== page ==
Making Do With Less
Sometimes financial difficulties put you in a position where having things like a recurring mortgage may not be the best idea. Maybe you weren’t in this kind of debt when you started mortgaging the house; maybe this happened over time.
Whatever the case, when you’re in over your head, you’ve got to get a toehold somewhere.
If you’ve paid $1k a month into a mortgage for five years, that’s $60k before interest is subtracted. $50k is a pretty conservative figure of what you can potentially recoup based on your investment.
If you’ve got a steady income, you can sell the mortgage on your house, turn that money directly into the debt, then get a cheap apartment.
If your mortgage were $1000 a month, and you found an apartment for $600, then you’d be able to pay $400 more per month than you would have been able to otherwise, or an extra $4,800 annually. If you really want to go cheap, get a motorhome. It can be a rough life, but you can save quite a bit of money and experience otherwise unattainable freedoms.
Something else you might do in a tough financial situation is looking for help. It’s actually possible to crowdfund debt payment solutions through sites like Plumfund who offer free online crowdfunding. Friends and family may be able to help you out. This is especially a great solution if some unpredictable disaster put you in debt.
Traditional Debt Resolution Solutions
Additionally, you might want to look at traditional debt resolution solutions. For example, consolidating your debt can save you hundreds or even thousands of dollars on a regular basis depending on what your interest rates were on your unconsolidated debts.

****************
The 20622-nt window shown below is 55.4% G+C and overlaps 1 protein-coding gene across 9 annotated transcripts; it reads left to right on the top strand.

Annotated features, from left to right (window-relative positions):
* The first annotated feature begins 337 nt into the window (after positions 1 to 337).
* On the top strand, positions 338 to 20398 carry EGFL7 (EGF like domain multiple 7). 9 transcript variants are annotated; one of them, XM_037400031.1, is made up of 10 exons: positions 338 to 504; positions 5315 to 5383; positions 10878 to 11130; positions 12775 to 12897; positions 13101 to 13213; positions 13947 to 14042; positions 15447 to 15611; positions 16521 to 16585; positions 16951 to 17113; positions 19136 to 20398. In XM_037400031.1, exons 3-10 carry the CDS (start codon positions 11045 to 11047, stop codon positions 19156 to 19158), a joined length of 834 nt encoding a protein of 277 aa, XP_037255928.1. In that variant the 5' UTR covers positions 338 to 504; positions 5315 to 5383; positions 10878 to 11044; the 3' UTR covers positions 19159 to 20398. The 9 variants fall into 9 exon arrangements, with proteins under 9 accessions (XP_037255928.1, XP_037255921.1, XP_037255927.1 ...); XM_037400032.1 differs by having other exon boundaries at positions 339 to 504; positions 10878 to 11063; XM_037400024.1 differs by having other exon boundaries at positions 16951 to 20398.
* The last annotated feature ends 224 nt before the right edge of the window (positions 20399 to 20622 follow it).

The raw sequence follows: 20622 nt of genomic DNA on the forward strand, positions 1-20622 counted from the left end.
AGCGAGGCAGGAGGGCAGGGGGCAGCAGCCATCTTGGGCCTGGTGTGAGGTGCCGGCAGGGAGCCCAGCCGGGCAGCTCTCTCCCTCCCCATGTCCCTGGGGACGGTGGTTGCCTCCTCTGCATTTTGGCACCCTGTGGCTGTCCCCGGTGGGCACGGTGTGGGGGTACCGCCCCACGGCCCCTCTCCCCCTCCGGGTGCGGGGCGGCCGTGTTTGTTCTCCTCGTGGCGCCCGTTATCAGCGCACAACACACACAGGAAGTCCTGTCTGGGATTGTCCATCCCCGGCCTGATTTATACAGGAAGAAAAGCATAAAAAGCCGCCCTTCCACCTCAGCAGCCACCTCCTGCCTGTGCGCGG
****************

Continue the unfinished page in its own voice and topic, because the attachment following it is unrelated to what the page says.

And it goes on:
If you had interest on $100,000 spread across ten debts, that rate could fluctuate between 1% and 5% or more. If you can consolidate it into a single debt with an interest lower rate than your previous combined interest rates, you’ll be able to get your debts paid more quickly.
To learn more about how to find debt relief, you might want to do some online research on sites that offer tips on how to save money.
What’s Your Regular Monthly Budget?
Next, look at your monthly budget. If you’ve got a debt of $100k hanging over your head, and between mortgage/rent, food, gas, incidentals, and utilities, it costs you $1,500 a month to live, you shouldn’t be spending $2,000 a month.
At a job where you’re making $3k a month, you’ve got the potential for $18,000 a year to be thrown at pernicious loans. It would take you less than ten years to pay back a loan that costs $100,000 including total interest —if you paid $1,500 a month out of your $3k/month salary.
But if you’re only paying $1,000, you can only pay back $12k a year, which adds a lot of time to how long it will take you to ultimately pay off the loan.
Living Frugally To Live Freely
Cut out fast food—prepare your own meals. Walk or ride a bicycle whenever you can to preserve fuel expenses. Don’t go to expensive sporting events, shows, or movies. Read books and rent films from the library, or watch them for free online.
Stop drinking $5 coffees every morning. Refrain yourself for a few years and you’ll have your loan paid off. The key is: live beneath your means until you can afford not to—and maybe even then.